Review: Tell The Truth, Shame The Devil

Chief Inspector Bish Ortley of the London Met, divorced, grieving his son, has been drowning his anger in Scotch. Across the channel, a bus tour, carrying a group of English teenagers is bombed, killing four of the passengers and injuring a handful of others. Bish’s daughter is one of those on board.

Also on the bus is Violette LeBrac. Violette has a troubled background, thirteen years ago her grandfather bombed a London supermarket, killing dozens of people. Her mother, Noor, is serving a life sentence in connection with the incident. But before Violette’s part in the French tragedy can be established, she disappears.

Bish, who was involved in Noor LeBrac’s arrest, is now compelled to question everything that happened back then and he realises that truth wears many colours.

Let’s be honest guys when I hear that Melina Marchetta has a new novel out I’m going to read it regardless of what genre it is. Tell The Truth, Shame The Devil is no exception. I don’t normally read thrillers, or mysteries or crime fiction. I love those types of stories at TV shows or films, but I’ve never really read any as books, especially not adult books so before I even started I knew this was going to be a stretch for me.

But Melina did what she always does and that’s write an exceptional novel, full of intriguing characters and captivating plot lines that keep you reading well into the wee hours of the morning all the while bawling your eyes out from all the feels her writing gives you.

Damm you Melina for writing such amazing prose!

What I Loved

The Plot & Melina’s Writing

The whole shape of this novel is like a rollercoaster, right from the start you realise there is so much going on, multiple characters intersecting at different points alongside two major plotlines, one following the investigation into the bombing in France and the other delving into the LeBrac family and the investigation that put Noor away.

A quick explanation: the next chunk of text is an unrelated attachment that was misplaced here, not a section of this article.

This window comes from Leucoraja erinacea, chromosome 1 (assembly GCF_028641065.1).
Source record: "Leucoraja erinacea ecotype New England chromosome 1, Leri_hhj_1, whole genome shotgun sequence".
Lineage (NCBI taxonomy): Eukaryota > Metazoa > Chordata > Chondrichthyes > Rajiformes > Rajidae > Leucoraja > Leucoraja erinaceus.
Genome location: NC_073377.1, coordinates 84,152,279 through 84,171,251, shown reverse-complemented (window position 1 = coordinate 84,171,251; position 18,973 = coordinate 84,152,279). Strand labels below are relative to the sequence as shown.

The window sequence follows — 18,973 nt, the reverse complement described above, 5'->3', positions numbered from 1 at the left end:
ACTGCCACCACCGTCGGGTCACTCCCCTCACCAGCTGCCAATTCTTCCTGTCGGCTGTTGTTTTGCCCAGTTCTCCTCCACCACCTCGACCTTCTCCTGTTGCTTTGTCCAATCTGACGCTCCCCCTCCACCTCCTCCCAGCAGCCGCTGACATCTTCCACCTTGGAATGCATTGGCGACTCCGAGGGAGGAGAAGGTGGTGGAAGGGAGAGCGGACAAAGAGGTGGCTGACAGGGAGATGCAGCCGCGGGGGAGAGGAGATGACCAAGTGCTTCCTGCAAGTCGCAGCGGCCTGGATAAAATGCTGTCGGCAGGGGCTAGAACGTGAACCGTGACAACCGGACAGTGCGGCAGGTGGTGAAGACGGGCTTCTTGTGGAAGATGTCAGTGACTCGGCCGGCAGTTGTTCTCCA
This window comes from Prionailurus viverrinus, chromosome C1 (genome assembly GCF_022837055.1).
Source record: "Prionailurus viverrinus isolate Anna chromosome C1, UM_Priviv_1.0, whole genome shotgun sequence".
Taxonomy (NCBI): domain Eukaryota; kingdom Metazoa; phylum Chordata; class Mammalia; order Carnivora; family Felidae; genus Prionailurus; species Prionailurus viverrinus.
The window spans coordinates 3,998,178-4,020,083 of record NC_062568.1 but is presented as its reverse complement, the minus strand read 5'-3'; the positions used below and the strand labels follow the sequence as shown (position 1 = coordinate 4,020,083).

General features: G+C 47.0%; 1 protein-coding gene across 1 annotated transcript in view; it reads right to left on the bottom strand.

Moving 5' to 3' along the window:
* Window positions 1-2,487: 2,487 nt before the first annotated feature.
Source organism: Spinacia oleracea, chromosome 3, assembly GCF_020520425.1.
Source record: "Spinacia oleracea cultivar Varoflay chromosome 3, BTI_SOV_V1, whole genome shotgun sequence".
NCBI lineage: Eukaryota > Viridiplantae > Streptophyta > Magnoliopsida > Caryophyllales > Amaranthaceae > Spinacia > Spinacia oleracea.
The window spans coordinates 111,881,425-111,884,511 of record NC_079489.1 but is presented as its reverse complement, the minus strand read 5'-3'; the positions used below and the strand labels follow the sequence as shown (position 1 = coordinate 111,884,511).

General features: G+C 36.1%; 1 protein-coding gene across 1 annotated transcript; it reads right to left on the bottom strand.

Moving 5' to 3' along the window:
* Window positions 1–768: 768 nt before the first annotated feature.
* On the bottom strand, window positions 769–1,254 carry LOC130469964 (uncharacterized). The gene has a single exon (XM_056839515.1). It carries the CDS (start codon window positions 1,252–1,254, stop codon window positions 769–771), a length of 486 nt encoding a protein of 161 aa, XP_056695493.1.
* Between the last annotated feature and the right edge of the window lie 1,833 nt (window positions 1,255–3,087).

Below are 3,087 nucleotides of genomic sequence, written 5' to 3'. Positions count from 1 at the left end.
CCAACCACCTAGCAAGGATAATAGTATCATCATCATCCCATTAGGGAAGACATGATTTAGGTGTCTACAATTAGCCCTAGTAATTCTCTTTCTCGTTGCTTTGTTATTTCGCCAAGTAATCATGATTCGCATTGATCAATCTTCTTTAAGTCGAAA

This story will constantly keep you on the edge of your seat, the switching between character’s point of view really adds another layer of intrigue and mystery. Melina writes those scenes with careful detail, purposefully leaving out key details which are later revealed. So the character points of view that aren’t our main protagonist, Bish’s, are carefully constructed to add to the mystery further driving the plot.hdcgbaptvbxti

For example, when Violette goes missing she takes another student with her and a major question asked is why? Early on the reader learns that there is a major reason why she did this and it’s hinted at when her Uncle first see’s Eddie and is floored by looking at him, but never says why. It’s carefully worded scenes like this one that kept me reading because I wanted to know why Eddie was so important and what role he had to play in the larger story.

Relationships

If you’ve heard of Melina Marchetta, you’ve probably heard about her skill with writing compelling and incredibly gut-wrenching relationships. This book is no exception.

I loved exploring the relationship between Bish and his daughter, Bee. They’ve lost contact since his son died and his wife remarried. So for a large part of the book, they are working towards rebuilding a relationship and it was heartbreaking for Bish because he felt so removed from her life, and the dark experiences she’s had since her brother died.

Another favourite relationship of mine was between Violette and Charlie. He started as a character that I despised. He was Violette’s boyfriend before the book started but after learning of her history he dropped her so fast. But Melina did what she does best and writes characters that wiggle their way into your heart and as you learn more about them you realise, no one’s perfect and the person you thought you hated is actually not a terrible person, just suffering from terrible circumstances. They aren’t a major pairing in the book but they have this moment near the end where they finally have a real conversation and it still managed to give me all the feels.